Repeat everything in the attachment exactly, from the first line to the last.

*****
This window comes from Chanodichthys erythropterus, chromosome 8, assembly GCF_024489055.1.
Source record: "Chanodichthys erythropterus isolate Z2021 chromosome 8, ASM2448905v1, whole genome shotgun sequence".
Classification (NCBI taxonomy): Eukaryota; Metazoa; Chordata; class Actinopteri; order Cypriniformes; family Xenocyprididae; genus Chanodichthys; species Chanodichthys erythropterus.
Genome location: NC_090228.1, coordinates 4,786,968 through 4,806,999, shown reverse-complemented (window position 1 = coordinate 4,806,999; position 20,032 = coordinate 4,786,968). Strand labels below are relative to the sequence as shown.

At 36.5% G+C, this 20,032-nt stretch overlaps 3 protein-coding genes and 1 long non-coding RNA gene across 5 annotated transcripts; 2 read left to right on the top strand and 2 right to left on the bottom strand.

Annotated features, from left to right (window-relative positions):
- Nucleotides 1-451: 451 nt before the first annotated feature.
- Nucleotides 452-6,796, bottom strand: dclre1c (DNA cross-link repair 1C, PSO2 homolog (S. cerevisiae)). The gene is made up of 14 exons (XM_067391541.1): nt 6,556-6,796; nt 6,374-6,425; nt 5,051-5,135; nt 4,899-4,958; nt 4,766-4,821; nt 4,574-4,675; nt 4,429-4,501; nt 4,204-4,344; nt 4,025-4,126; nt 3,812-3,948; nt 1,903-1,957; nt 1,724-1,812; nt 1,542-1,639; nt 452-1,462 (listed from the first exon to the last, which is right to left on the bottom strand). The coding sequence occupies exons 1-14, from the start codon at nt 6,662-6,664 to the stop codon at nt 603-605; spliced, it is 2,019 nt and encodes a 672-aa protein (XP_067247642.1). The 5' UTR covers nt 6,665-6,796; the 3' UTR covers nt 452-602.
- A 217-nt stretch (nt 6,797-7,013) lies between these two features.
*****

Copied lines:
This window comes from Chanodichthys erythropterus, chromosome 8, assembly GCF_024489055.1.
Source record: "Chanodichthys erythropterus isolate Z2021 chromosome 8, ASM2448905v1, whole genome shotgun sequence".
Classification (NCBI taxonomy): Eukaryota; Metazoa; Chordata; class Actinopteri; order Cypriniformes; family Xenocyprididae; genus Chanodichthys; species Chanodichthys erythropterus.
Genome location: NC_090228.1, coordinates 4,786,968 through 4,806,999, shown reverse-complemented (window position 1 = coordinate 4,806,999; position 20,032 = coordinate 4,786,968). Strand labels below are relative to the sequence as shown.

At 36.5% G+C, this 20,032-nt stretch overlaps 3 protein-coding genes and 1 long non-coding RNA gene across 5 annotated transcripts; 2 read left to right on the top strand and 2 right to left on the bottom strand.

Annotated features, from left to right (window-relative positions):
- Nucleotides 1-451: 451 nt before the first annotated feature.
- Nucleotides 452-6,796, bottom strand: dclre1c (DNA cross-link repair 1C, PSO2 homolog (S. cerevisiae)). The gene is made up of 14 exons (XM_067391541.1): nt 6,556-6,796; nt 6,374-6,425; nt 5,051-5,135; nt 4,899-4,958; nt 4,766-4,821; nt 4,574-4,675; nt 4,429-4,501; nt 4,204-4,344; nt 4,025-4,126; nt 3,812-3,948; nt 1,903-1,957; nt 1,724-1,812; nt 1,542-1,639; nt 452-1,462 (listed from the first exon to the last, which is right to left on the bottom strand). The coding sequence occupies exons 1-14, from the start codon at nt 6,662-6,664 to the stop codon at nt 603-605; spliced, it is 2,019 nt and encodes a 672-aa protein (XP_067247642.1). The 5' UTR covers nt 6,665-6,796; the 3' UTR covers nt 452-602.
- A 217-nt stretch (nt 6,797-7,013) lies between these two features.